Friday, May 30, 2008

Holy Hohenstaufen Batman! Frederick II (Nietzsche, cont).

Some dweebs in blogland still catch Nietzsche-fever on occasion. Usually they are failed engineer types, wannabe Jack Parsons, OR, just as pernicious, they are lapsed marxists--suburban Che Guevaras who have lost their faith in La Gente, and turn to Nietzsche for some type of anti-democratic guidance, or something. The Genealogy of Morals is one of the favorite texts (though other texts, even "Thus Spake Zarathustra" however bizarre (Kahil Gibran meets Himmler??) offer a rawer Nietzsche--by the time of his "Antichrist," Nietzsche has his howitzers blazing (and it's sort of sublime--as sublime as like a gyrfalcon attacking a dove).

Nietzsche admired the Holy Roman Emperor Frederick II, and called him "the FIRST of Europeans according to my taste, the Hohenstaufen, Frederick the Second". Who the F izz that, inquiring minds want to know--at least a few might. (Here's the Wiki.). There are, we suggest, various curious reasons for Nietzsche's fondness for Fred II. One, he was a Northerner who had moved south. He also battled against the Pope and papal states. AS the Wiki makes clear, Fred. II also had allies among the Muslims--a rather radical (and heretical) policy at the time. Fred. II. supposedly was a bit of a freethinker, skilled in numerous languages, ladies' man, a patron of scientists of the time, and artists--though also a Crusader. He was, circa 1200, a very powerful man. Dante put him in a rather nasty section of the Inferno--near Dis-- with other heretics (though not nearly as nasty as Mohammed's abode). He then represents a type of aggressive Renaissance man for Nietzsche, it would seem--one not bound to ecclesiastical tradition. Politically, Fred. II probably represented a German ruler who could (and did) conquer southern Europe and establish a German, or at least teutonic presence in the Mediterranean.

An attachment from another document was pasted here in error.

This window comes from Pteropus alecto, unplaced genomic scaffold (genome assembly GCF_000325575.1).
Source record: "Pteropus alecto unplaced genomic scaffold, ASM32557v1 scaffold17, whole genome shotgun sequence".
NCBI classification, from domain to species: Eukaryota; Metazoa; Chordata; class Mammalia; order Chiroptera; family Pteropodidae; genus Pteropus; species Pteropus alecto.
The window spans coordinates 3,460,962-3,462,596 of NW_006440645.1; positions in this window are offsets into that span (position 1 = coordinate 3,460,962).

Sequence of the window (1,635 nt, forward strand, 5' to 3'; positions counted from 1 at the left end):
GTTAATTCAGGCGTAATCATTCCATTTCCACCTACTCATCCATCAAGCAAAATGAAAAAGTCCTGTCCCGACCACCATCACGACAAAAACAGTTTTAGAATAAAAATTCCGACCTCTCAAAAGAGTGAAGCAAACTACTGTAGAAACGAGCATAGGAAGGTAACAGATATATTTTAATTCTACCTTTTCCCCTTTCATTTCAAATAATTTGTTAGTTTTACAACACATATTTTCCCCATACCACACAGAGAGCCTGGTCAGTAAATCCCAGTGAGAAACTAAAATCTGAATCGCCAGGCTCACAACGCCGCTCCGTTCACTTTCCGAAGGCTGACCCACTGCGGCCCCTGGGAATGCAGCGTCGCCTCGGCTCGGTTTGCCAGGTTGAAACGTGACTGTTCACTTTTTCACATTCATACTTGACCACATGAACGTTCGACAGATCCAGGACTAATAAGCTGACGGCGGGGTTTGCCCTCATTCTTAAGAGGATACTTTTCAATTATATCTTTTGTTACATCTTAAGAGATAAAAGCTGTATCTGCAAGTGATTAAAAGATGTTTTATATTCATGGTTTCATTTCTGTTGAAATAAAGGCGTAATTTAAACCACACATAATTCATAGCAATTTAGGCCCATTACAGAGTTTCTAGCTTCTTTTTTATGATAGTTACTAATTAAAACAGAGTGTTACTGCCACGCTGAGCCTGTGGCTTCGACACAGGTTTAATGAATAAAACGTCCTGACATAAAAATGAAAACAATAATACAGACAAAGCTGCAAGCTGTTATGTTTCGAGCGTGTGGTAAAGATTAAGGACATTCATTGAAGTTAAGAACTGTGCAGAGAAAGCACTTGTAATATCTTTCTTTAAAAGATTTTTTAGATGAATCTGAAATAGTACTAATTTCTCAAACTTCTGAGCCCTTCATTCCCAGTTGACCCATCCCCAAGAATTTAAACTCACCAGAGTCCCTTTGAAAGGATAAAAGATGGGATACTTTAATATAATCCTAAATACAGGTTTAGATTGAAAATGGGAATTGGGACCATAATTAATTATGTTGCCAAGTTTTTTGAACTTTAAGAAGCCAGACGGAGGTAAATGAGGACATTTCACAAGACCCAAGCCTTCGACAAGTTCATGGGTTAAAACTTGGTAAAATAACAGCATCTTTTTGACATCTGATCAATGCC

Die Will Zur Macht!!!

Nietzsche's fondness for Fred. II also indicates his relationship to, shall we say "military totalitarianism". Some might term it fascism, though Nietzsche seems more akin in his political strategies to prussian Junkers, who were monarchist, and mostly evangelical (starting at least with the Hohenzollern, a later development from the Hohenstaufen. The Hohenzollern of course often ruled over brutal, militaristic regimes, as was that of the crusader and proto-prussian Fred II, who had muslim mercenaries in his army). Regardless if Hohenzollern or outright fascist, Nietzsche's certainly supportive of the prussian militarism (and those who read the Antichrist might have note his near-Ode to the prussian army).

Nietzsche's praise of Alcibiades in TGOM--a despotic greek general, whose reckless campaigns destroyed Athens--- also provides evidence of Nietzsche's political thinking, as Bertrand Russell well knew (and Plato had criticized military oligarchies, so, like maybe McX can connect the dots). Of course Russell was British, and a lil' guy--Untermensch-- so probably suspect according to Nietzschean macho-men, regardless of his mastery of mathematical logic, metaphysics, modern science, history, etc.

2 comments:

Godfrey Kemal said...

Man this blogger is judgmental and is the real "Dweeb"

Bashing Nietzsche, Frederick II, and seriously bashing anybody that might like either of them as "dweebs"

All he does is bash, badmouth, and put down.

Blogger starts out with "dweebs" and then describes any body a dweeb who might respect Nietzsche or Frederick II.

Well sir blogger, I think you are the dweeb.

Godfrey Kemal said...

Man this blogger is judgmental and is the real "Dweeb"

Bashing Nietzsche, Frederick II, and seriously bashing anybody that might like either of them as "dweebs"

All he does is bash, badmouth, and put down.


Well blogger dude, I think you are the dweeb.

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